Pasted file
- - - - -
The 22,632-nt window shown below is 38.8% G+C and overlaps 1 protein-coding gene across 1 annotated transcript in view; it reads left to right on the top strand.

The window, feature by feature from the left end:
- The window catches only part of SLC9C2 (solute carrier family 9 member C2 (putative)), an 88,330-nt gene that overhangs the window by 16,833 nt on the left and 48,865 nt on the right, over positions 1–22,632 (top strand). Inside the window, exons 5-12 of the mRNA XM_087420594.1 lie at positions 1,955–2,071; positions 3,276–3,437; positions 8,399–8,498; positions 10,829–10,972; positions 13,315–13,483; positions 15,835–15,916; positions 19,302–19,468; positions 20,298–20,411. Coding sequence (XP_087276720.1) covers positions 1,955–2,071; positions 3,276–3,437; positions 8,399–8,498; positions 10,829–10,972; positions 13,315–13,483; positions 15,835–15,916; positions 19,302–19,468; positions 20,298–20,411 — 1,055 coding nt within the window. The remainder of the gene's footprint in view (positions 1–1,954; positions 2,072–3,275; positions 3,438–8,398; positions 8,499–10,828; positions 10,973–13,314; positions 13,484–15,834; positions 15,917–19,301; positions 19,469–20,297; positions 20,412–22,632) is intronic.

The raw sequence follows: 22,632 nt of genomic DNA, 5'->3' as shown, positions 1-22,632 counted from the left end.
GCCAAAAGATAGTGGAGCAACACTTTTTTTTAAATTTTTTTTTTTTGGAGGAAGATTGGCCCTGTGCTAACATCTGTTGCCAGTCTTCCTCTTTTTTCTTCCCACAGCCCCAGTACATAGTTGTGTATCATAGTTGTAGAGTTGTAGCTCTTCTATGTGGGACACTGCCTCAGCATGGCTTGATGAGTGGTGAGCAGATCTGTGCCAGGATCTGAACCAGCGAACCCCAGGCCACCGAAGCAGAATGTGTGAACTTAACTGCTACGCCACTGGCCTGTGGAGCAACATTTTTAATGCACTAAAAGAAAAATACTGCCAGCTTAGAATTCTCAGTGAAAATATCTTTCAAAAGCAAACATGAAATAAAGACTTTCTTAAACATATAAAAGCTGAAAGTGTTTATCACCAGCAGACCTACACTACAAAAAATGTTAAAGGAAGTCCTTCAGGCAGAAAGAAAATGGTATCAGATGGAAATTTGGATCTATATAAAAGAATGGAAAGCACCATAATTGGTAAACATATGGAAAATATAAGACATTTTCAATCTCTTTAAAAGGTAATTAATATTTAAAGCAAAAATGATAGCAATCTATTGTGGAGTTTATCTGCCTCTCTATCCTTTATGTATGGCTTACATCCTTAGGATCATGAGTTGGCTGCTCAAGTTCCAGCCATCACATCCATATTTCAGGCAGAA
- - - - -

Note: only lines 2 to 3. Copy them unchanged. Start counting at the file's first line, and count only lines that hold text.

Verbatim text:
The window, feature by feature from the left end:
- The window catches only part of SLC9C2 (solute carrier family 9 member C2 (putative)), an 88,330-nt gene that overhangs the window by 16,833 nt on the left and 48,865 nt on the right, over positions 1–22,632 (top strand). Inside the window, exons 5-12 of the mRNA XM_087420594.1 lie at positions 1,955–2,071; positions 3,276–3,437; positions 8,399–8,498; positions 10,829–10,972; positions 13,315–13,483; positions 15,835–15,916; positions 19,302–19,468; positions 20,298–20,411. Coding sequence (XP_087276720.1) covers positions 1,955–2,071; positions 3,276–3,437; positions 8,399–8,498; positions 10,829–10,972; positions 13,315–13,483; positions 15,835–15,916; positions 19,302–19,468; positions 20,298–20,411 — 1,055 coding nt within the window. The remainder of the gene's footprint in view (positions 1–1,954; positions 2,072–3,275; positions 3,438–8,398; positions 8,499–10,828; positions 10,973–13,314; positions 13,484–15,834; positions 15,917–19,301; positions 19,469–20,297; positions 20,412–22,632) is intronic.